Yes, the strong protagonist of the second game and a competent and rather adorable companion from the second and first games both get axed off in a sentence each. Apart from a moment when T3 saves Revan from the barrage of lightning which is then sent his way, proving fatal, there isn't much time to delve into anything emotional regarding their respective deaths; they're just killed and Revan is subdued and the story ends after a conversation and reflections between an elderly Bastila and her and Revan's son, Naver. Regardless, the notion of the Exile and T3 in particular - imagine the outcry if it had been HK-47 who had died! - just being killed in writing is actually quite appalling, especially as there isn't any great "fight" culminating in either termination. A back-stab being the manner of killing the Exile has been regarded by many fans as a pure and simple insult.
We also learn from this book that the Mandalorians were actually manipulated by the Sith Emperor into committing their atrocities which later, of course, saw Revan take up his mask and swear justice. This means that the Emperor, an unknown figure up until this point, is in fact behind everything that led to KOTOR and so moves from unknown to the most major player without any prior hints to his possible existence. Quite a sizeable repertoire for a first-time introduction!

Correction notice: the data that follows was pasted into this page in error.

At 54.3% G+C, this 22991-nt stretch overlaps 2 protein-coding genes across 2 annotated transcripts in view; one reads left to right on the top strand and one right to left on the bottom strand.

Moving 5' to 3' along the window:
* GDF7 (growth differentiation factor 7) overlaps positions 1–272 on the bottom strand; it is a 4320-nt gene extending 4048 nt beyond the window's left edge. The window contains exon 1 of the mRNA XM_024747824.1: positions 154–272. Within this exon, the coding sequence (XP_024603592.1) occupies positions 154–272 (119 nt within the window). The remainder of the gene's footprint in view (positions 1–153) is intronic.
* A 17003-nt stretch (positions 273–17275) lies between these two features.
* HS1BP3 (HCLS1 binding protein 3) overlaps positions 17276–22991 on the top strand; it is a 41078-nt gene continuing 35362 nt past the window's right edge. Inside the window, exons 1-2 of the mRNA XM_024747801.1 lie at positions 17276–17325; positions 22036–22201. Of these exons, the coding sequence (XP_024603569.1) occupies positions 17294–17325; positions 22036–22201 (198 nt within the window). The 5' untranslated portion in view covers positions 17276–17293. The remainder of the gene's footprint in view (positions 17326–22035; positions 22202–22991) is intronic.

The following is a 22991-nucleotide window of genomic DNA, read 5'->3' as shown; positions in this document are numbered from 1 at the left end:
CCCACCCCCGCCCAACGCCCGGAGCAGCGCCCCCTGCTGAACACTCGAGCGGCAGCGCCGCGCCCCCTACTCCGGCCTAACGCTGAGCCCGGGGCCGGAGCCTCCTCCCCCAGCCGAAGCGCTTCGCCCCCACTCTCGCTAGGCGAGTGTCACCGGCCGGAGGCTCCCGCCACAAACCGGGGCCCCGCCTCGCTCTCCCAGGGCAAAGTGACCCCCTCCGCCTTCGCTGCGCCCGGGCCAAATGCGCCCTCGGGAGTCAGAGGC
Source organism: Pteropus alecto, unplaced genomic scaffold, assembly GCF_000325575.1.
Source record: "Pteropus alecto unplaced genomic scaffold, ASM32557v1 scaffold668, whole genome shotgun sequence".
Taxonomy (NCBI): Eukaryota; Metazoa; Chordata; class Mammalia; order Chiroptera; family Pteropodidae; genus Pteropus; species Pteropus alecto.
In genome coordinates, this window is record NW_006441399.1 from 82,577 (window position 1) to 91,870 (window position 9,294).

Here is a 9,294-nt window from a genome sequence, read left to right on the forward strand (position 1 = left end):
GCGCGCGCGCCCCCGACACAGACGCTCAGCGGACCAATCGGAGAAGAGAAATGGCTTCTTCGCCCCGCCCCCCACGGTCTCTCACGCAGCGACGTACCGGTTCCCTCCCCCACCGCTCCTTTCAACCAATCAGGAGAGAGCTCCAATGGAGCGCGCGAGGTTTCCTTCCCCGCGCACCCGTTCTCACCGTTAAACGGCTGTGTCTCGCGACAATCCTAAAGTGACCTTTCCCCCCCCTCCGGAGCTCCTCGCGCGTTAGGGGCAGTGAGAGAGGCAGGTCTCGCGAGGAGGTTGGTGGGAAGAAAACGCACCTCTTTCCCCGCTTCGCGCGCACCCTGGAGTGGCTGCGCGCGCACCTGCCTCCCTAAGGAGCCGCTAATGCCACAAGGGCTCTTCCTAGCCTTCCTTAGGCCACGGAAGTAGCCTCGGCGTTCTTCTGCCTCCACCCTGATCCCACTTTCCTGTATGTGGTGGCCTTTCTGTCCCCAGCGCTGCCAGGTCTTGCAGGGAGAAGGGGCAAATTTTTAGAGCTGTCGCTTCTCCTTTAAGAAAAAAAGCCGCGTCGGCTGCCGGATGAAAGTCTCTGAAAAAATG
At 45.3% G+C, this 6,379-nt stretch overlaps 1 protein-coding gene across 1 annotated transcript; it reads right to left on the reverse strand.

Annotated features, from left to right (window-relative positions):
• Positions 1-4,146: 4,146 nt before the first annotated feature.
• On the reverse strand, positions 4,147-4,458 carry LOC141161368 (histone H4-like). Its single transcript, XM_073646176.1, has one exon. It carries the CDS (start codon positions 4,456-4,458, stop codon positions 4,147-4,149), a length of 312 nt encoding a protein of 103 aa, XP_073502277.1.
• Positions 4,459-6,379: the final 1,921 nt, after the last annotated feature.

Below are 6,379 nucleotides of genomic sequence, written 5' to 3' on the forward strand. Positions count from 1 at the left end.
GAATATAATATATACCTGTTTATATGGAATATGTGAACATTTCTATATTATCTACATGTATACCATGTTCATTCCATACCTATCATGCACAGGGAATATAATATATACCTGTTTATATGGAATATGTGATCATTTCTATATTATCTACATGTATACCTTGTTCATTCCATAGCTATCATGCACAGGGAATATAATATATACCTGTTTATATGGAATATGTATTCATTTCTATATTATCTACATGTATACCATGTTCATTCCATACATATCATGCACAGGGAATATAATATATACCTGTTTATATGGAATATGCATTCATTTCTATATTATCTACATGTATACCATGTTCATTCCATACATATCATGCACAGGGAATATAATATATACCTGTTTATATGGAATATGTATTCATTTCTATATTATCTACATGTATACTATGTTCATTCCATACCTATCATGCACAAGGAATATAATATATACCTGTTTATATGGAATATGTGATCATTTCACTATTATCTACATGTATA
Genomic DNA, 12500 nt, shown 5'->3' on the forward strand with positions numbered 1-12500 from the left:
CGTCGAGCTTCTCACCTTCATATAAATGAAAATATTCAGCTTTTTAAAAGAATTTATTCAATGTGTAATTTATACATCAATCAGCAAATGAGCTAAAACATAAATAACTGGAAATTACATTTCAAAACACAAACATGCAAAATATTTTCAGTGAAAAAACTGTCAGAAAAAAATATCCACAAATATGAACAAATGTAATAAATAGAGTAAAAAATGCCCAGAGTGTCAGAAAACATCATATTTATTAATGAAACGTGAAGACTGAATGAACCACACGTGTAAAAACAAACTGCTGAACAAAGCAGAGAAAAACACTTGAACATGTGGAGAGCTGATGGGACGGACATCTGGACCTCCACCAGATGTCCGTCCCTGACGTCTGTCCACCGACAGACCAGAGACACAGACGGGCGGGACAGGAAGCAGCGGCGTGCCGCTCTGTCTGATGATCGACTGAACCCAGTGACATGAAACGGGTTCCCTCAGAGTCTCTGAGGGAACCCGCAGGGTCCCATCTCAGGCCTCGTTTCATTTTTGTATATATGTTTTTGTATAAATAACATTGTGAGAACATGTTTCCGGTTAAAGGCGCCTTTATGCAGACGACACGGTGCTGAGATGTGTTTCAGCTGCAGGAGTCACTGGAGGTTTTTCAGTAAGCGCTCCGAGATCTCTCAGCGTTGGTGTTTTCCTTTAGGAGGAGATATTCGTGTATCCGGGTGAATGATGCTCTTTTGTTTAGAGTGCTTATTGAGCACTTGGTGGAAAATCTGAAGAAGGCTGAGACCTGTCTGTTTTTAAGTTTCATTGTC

Admission: When I first bought SWTOR and started playing it way back in December 2011, I had no idea that Revan was actually going to appear. I hadn't actually read Revan at that point as I didn't know that the book existed (it wasn't very well publicised in the UK if I remember rightly). I was actually more interested in seeing how the Galaxy had evolved over the three-hundred-years since Revan's lifetime. If I were to choose exactly what I would have wanted by way of appearance, it would only have been HK-47 and T3-M4 who would only make full appearances (being droids, they would survive over 300 years), and if Revan were to appear then it would be in recorded-hologram form, only be from the neck up, wearing the mask, and with an incredibly distorted voice so that we couldn't tell if they were male or female.